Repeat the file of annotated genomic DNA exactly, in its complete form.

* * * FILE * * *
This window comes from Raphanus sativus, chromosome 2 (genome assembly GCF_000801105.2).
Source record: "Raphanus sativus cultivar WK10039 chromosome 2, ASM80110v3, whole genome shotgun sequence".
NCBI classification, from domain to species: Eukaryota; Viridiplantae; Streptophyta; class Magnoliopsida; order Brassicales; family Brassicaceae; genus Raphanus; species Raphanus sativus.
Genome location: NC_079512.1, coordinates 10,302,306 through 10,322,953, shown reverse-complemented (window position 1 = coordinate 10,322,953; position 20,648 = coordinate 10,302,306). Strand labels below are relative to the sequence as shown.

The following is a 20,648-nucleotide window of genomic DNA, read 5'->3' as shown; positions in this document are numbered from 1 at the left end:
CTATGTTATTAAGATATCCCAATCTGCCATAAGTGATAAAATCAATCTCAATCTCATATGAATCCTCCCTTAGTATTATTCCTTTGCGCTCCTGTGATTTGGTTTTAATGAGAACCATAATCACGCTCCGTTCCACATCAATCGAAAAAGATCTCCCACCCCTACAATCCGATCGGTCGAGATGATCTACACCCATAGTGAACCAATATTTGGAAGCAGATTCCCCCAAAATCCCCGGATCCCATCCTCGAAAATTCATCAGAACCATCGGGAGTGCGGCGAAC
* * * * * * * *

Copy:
This window comes from Raphanus sativus, chromosome 2 (genome assembly GCF_000801105.2).
Source record: "Raphanus sativus cultivar WK10039 chromosome 2, ASM80110v3, whole genome shotgun sequence".
NCBI classification, from domain to species: Eukaryota; Viridiplantae; Streptophyta; class Magnoliopsida; order Brassicales; family Brassicaceae; genus Raphanus; species Raphanus sativus.
Genome location: NC_079512.1, coordinates 10,302,306 through 10,322,953, shown reverse-complemented (window position 1 = coordinate 10,322,953; position 20,648 = coordinate 10,302,306). Strand labels below are relative to the sequence as shown.

The following is a 20,648-nucleotide window of genomic DNA, read 5'->3' as shown; positions in this document are numbered from 1 at the left end:
CTATGTTATTAAGATATCCCAATCTGCCATAAGTGATAAAATCAATCTCAATCTCATATGAATCCTCCCTTAGTATTATTCCTTTGCGCTCCTGTGATTTGGTTTTAATGAGAACCATAATCACGCTCCGTTCCACATCAATCGAAAAAGATCTCCCACCCCTACAATCCGATCGGTCGAGATGATCTACACCCATAGTGAACCAATATTTGGAAGCAGATTCCCCCAAAATCCCCGGATCCCATCCTCGAAAATTCATCAGAACCATCGGGAGTGCGGCGAAC